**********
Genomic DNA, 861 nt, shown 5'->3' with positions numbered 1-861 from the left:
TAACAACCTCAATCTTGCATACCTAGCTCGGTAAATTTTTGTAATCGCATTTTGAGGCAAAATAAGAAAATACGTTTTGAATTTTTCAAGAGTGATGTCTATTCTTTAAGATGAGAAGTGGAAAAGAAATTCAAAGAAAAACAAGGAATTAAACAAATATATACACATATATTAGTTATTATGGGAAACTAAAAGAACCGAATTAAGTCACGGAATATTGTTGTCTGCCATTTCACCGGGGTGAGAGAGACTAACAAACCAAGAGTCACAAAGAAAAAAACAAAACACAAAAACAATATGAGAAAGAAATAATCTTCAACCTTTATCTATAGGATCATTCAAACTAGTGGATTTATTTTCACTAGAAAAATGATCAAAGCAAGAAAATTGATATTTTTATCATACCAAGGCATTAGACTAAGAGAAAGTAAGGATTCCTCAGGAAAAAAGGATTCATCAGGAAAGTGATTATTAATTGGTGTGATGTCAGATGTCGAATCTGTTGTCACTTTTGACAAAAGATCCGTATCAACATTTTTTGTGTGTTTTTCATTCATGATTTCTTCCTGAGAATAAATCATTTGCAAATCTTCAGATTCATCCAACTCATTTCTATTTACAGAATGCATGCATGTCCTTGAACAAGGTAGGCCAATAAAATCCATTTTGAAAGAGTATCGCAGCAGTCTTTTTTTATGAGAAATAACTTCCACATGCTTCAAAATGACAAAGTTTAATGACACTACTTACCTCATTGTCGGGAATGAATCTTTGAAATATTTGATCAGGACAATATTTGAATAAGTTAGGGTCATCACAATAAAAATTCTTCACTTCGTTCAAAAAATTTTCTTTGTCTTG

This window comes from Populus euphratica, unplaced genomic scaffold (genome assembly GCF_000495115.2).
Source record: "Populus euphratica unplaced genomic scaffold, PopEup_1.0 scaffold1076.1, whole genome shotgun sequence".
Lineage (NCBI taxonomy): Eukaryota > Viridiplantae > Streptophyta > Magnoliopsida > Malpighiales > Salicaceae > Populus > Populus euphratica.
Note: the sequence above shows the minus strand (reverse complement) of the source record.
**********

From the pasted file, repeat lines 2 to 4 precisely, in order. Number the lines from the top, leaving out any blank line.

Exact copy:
TAACAACCTCAATCTTGCATACCTAGCTCGGTAAATTTTTGTAATCGCATTTTGAGGCAAAATAAGAAAATACGTTTTGAATTTTTCAAGAGTGATGTCTATTCTTTAAGATGAGAAGTGGAAAAGAAATTCAAAGAAAAACAAGGAATTAAACAAATATATACACATATATTAGTTATTATGGGAAACTAAAAGAACCGAATTAAGTCACGGAATATTGTTGTCTGCCATTTCACCGGGGTGAGAGAGACTAACAAACCAAGAGTCACAAAGAAAAAAACAAAACACAAAAACAATATGAGAAAGAAATAATCTTCAACCTTTATCTATAGGATCATTCAAACTAGTGGATTTATTTTCACTAGAAAAATGATCAAAGCAAGAAAATTGATATTTTTATCATACCAAGGCATTAGACTAAGAGAAAGTAAGGATTCCTCAGGAAAAAAGGATTCATCAGGAAAGTGATTATTAATTGGTGTGATGTCAGATGTCGAATCTGTTGTCACTTTTGACAAAAGATCCGTATCAACATTTTTTGTGTGTTTTTCATTCATGATTTCTTCCTGAGAATAAATCATTTGCAAATCTTCAGATTCATCCAACTCATTTCTATTTACAGAATGCATGCATGTCCTTGAACAAGGTAGGCCAATAAAATCCATTTTGAAAGAGTATCGCAGCAGTCTTTTTTTATGAGAAATAACTTCCACATGCTTCAAAATGACAAAGTTTAATGACACTACTTACCTCATTGTCGGGAATGAATCTTTGAAATATTTGATCAGGACAATATTTGAATAAGTTAGGGTCATCACAATAAAAATTCTTCACTTCGTTCAAAAAATTTTCTTTGTCTTG

This window comes from Populus euphratica, unplaced genomic scaffold (genome assembly GCF_000495115.2).
Source record: "Populus euphratica unplaced genomic scaffold, PopEup_1.0 scaffold1076.1, whole genome shotgun sequence".